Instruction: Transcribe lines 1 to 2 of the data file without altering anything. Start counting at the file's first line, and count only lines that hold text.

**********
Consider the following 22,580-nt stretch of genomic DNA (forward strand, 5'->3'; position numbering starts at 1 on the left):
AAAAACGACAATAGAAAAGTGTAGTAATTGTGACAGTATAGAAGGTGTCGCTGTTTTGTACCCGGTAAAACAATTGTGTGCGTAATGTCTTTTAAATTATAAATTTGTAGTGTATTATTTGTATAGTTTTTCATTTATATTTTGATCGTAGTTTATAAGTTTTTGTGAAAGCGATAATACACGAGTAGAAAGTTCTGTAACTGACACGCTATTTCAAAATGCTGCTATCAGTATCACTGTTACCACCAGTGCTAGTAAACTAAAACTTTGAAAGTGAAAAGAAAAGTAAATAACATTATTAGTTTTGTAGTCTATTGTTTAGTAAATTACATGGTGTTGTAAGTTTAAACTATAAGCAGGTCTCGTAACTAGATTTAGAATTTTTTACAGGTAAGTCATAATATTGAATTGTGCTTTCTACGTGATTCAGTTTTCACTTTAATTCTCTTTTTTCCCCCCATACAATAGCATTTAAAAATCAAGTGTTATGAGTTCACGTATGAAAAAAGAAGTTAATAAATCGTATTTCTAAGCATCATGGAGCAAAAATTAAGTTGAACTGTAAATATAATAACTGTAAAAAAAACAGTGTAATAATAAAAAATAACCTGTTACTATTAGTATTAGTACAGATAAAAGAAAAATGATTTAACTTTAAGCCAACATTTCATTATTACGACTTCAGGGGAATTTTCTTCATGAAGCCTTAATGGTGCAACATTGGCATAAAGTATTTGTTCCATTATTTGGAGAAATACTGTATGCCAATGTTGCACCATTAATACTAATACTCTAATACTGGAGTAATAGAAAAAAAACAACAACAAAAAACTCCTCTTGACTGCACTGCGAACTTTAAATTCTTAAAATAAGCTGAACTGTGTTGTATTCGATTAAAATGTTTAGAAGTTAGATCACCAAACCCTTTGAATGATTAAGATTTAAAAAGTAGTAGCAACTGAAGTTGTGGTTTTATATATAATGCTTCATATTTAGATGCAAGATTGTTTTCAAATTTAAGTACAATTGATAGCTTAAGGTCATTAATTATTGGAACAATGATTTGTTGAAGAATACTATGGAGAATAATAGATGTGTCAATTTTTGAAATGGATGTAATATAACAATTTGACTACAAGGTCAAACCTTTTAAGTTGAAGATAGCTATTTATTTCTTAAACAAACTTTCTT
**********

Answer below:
Consider the following 22,580-nt stretch of genomic DNA (forward strand, 5'->3'; position numbering starts at 1 on the left):
AAAAACGACAATAGAAAAGTGTAGTAATTGTGACAGTATAGAAGGTGTCGCTGTTTTGTACCCGGTAAAACAATTGTGTGCGTAATGTCTTTTAAATTATAAATTTGTAGTGTATTATTTGTATAGTTTTTCATTTATATTTTGATCGTAGTTTATAAGTTTTTGTGAAAGCGATAATACACGAGTAGAAAGTTCTGTAACTGACACGCTATTTCAAAATGCTGCTATCAGTATCACTGTTACCACCAGTGCTAGTAAACTAAAACTTTGAAAGTGAAAAGAAAAGTAAATAACATTATTAGTTTTGTAGTCTATTGTTTAGTAAATTACATGGTGTTGTAAGTTTAAACTATAAGCAGGTCTCGTAACTAGATTTAGAATTTTTTACAGGTAAGTCATAATATTGAATTGTGCTTTCTACGTGATTCAGTTTTCACTTTAATTCTCTTTTTTCCCCCCATACAATAGCATTTAAAAATCAAGTGTTATGAGTTCACGTATGAAAAAAGAAGTTAATAAATCGTATTTCTAAGCATCATGGAGCAAAAATTAAGTTGAACTGTAAATATAATAACTGTAAAAAAAACAGTGTAATAATAAAAAATAACCTGTTACTATTAGTATTAGTACAGATAAAAGAAAAATGATTTAACTTTAAGCCAACATTTCATTATTACGACTTCAGGGGAATTTTCTTCATGAAGCCTTAATGGTGCAACATTGGCATAAAGTATTTGTTCCATTATTTGGAGAAATACTGTATGCCAATGTTGCACCATTAATACTAATACTCTAATACTGGAGTAATAGAAAAAAAACAACAACAAAAAACTCCTCTTGACTGCACTGCGAACTTTAAATTCTTAAAATAAGCTGAACTGTGTTGTATTCGATTAAAATGTTTAGAAGTTAGATCACCAAACCCTTTGAATGATTAAGATTTAAAAAGTAGTAGCAACTGAAGTTGTGGTTTTATATATAATGCTTCATATTTAGATGCAAGATTGTTTTCAAATTTAAGTACAATTGATAGCTTAAGGTCATTAATTATTGGAACAATGATTTGTTGAAGAATACTATGGAGAATAATAGATGTGTCAATTTTTGAAATGGATGTAATATAACAATTTGACTACAAGGTCAAACCTTTTAAGTTGAAGATAGCTATTTATTTCTTAAACAAACTTTCTT